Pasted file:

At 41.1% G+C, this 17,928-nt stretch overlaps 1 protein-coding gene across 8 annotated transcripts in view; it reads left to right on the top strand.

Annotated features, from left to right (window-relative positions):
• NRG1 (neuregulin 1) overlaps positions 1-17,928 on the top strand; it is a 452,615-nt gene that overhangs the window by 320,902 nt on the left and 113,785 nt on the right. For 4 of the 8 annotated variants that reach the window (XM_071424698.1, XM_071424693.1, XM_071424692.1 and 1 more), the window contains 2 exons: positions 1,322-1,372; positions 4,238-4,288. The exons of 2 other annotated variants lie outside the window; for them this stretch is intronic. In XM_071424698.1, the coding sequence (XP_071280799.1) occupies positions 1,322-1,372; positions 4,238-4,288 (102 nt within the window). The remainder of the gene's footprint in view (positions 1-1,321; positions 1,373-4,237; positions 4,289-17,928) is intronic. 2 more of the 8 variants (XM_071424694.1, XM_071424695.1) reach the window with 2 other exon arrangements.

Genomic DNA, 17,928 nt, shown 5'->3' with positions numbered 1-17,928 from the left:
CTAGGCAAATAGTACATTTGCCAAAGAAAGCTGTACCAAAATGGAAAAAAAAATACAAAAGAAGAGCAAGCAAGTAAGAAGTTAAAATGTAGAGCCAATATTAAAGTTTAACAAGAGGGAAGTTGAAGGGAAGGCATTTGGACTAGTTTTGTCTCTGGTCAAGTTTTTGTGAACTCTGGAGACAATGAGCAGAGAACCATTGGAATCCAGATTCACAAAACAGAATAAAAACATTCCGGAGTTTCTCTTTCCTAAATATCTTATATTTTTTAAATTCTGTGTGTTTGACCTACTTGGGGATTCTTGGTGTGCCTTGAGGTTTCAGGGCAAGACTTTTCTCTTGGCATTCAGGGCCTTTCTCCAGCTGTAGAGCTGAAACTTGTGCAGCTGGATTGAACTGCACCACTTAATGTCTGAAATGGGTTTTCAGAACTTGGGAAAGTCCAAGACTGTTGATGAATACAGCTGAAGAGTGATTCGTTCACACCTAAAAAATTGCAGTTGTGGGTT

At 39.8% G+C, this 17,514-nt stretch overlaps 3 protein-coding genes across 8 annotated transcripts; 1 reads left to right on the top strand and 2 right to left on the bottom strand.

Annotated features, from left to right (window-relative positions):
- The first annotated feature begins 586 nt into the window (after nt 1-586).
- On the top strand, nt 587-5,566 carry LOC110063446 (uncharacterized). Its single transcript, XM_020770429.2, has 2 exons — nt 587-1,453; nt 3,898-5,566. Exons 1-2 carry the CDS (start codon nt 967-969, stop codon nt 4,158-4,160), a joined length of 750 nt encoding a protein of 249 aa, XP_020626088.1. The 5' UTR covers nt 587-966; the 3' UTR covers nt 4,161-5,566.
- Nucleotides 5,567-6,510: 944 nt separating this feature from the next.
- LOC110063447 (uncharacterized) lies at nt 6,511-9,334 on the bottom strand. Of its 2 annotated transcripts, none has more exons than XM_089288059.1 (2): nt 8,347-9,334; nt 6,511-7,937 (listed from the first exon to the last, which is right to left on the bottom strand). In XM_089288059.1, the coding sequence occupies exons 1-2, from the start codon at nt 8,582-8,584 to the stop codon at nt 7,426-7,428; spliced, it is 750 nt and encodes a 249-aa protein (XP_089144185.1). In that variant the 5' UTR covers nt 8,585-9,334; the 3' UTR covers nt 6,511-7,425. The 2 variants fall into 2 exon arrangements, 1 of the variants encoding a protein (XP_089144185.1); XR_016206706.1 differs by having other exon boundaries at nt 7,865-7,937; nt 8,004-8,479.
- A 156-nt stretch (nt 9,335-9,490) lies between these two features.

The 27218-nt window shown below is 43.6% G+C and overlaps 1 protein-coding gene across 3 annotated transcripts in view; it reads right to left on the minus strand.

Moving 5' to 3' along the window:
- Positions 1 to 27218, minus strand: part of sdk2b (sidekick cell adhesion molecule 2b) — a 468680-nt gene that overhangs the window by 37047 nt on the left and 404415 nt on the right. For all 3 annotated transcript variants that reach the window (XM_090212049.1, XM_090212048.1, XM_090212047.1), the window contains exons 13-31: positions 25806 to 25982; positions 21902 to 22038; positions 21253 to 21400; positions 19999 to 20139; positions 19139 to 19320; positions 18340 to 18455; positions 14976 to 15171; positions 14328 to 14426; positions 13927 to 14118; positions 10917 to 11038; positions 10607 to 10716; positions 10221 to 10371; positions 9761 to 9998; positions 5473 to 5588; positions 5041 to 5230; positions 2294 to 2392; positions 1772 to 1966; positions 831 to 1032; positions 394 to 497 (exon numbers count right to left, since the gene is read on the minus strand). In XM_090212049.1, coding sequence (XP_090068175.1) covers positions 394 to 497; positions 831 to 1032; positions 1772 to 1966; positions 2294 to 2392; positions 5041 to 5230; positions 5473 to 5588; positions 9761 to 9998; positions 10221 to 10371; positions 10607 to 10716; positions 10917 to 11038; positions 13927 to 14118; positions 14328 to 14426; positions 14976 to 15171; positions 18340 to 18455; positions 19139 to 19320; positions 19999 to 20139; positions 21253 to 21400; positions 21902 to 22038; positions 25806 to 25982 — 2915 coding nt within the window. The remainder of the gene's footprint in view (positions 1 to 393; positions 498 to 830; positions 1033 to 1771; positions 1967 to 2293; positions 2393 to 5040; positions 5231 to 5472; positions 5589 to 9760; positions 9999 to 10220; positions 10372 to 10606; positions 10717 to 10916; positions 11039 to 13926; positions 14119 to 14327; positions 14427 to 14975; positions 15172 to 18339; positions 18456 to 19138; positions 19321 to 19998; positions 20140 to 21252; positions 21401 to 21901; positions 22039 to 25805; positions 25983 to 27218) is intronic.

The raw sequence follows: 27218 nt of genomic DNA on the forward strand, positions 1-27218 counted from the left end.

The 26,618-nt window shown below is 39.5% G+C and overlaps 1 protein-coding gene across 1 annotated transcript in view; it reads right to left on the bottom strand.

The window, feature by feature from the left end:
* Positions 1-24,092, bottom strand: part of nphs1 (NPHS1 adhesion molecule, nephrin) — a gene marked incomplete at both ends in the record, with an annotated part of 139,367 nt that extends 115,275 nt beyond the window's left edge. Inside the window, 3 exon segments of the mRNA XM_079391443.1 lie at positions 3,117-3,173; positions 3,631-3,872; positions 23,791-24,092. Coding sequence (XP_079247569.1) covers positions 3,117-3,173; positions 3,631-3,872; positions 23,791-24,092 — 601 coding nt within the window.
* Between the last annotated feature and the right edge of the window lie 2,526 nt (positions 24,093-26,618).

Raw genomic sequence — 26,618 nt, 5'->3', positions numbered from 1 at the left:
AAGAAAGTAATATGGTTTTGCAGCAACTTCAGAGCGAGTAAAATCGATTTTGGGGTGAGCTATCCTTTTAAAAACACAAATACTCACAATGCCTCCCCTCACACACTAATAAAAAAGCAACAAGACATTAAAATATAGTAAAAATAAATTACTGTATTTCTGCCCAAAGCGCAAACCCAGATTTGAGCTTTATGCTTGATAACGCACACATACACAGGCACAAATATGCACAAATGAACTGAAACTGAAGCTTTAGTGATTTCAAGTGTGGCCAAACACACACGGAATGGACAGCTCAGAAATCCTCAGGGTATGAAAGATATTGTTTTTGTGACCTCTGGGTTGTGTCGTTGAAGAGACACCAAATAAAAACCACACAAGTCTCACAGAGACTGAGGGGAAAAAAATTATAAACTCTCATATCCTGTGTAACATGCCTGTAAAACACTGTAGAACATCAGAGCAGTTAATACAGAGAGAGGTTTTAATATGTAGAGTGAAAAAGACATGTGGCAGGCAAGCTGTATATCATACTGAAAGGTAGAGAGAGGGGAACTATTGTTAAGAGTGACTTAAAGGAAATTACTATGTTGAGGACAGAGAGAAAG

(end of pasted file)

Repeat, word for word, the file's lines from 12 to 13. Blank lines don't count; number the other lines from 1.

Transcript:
- A 156-nt stretch (nt 9,335-9,490) lies between these two features.

The 27218-nt window shown below is 43.6% G+C and overlaps 1 protein-coding gene across 3 annotated transcripts in view; it reads right to left on the minus strand.